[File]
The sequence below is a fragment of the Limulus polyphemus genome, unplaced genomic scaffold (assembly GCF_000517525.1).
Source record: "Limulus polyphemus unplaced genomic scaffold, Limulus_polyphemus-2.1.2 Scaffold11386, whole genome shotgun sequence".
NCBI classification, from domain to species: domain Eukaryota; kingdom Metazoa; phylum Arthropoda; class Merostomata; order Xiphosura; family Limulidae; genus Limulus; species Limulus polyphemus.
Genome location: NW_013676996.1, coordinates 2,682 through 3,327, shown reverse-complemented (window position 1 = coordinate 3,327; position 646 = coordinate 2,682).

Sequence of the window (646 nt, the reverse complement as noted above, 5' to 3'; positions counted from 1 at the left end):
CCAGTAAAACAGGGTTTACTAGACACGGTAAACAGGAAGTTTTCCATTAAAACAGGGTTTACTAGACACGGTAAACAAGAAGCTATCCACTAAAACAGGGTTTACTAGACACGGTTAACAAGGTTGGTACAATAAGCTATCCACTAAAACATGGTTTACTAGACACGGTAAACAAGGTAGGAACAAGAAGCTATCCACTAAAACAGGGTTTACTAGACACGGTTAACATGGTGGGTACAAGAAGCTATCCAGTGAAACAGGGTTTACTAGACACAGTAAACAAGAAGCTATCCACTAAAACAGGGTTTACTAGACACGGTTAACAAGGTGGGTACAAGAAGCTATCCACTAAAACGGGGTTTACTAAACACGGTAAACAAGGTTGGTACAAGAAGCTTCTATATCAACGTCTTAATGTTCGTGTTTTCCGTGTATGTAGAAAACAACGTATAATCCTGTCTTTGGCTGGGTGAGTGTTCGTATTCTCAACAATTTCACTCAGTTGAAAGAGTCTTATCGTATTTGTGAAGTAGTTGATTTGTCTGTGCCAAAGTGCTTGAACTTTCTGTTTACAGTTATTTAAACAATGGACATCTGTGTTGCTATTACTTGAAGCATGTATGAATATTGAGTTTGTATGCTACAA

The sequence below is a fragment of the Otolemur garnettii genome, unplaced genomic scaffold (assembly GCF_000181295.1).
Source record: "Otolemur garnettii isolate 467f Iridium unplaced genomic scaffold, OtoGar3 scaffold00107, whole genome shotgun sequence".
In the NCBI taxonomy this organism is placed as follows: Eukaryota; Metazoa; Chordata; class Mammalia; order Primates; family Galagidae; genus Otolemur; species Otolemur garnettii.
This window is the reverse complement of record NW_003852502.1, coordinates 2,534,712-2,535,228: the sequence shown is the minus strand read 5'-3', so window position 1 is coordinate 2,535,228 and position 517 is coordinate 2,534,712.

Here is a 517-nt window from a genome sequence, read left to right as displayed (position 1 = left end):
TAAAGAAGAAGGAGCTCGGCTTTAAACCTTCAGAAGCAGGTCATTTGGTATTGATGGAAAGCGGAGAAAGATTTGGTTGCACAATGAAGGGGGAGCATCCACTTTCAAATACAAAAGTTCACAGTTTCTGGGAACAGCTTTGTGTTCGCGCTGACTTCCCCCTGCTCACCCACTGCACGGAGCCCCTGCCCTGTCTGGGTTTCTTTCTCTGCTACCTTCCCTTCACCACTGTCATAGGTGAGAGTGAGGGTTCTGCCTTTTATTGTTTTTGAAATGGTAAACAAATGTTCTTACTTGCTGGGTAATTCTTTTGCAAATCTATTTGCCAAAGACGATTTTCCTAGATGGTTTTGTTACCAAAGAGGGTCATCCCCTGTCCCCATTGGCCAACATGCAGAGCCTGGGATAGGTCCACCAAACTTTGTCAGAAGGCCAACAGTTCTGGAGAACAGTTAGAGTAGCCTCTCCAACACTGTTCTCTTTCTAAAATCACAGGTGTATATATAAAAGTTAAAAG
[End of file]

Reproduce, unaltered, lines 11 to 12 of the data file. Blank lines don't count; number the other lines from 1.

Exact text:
Here is a 517-nt window from a genome sequence, read left to right as displayed (position 1 = left end):
TAAAGAAGAAGGAGCTCGGCTTTAAACCTTCAGAAGCAGGTCATTTGGTATTGATGGAAAGCGGAGAAAGATTTGGTTGCACAATGAAGGGGGAGCATCCACTTTCAAATACAAAAGTTCACAGTTTCTGGGAACAGCTTTGTGTTCGCGCTGACTTCCCCCTGCTCACCCACTGCACGGAGCCCCTGCCCTGTCTGGGTTTCTTTCTCTGCTACCTTCCCTTCACCACTGTCATAGGTGAGAGTGAGGGTTCTGCCTTTTATTGTTTTTGAAATGGTAAACAAATGTTCTTACTTGCTGGGTAATTCTTTTGCAAATCTATTTGCCAAAGACGATTTTCCTAGATGGTTTTGTTACCAAAGAGGGTCATCCCCTGTCCCCATTGGCCAACATGCAGAGCCTGGGATAGGTCCACCAAACTTTGTCAGAAGGCCAACAGTTCTGGAGAACAGTTAGAGTAGCCTCTCCAACACTGTTCTCTTTCTAAAATCACAGGTGTATATATAAAAGTTAAAAG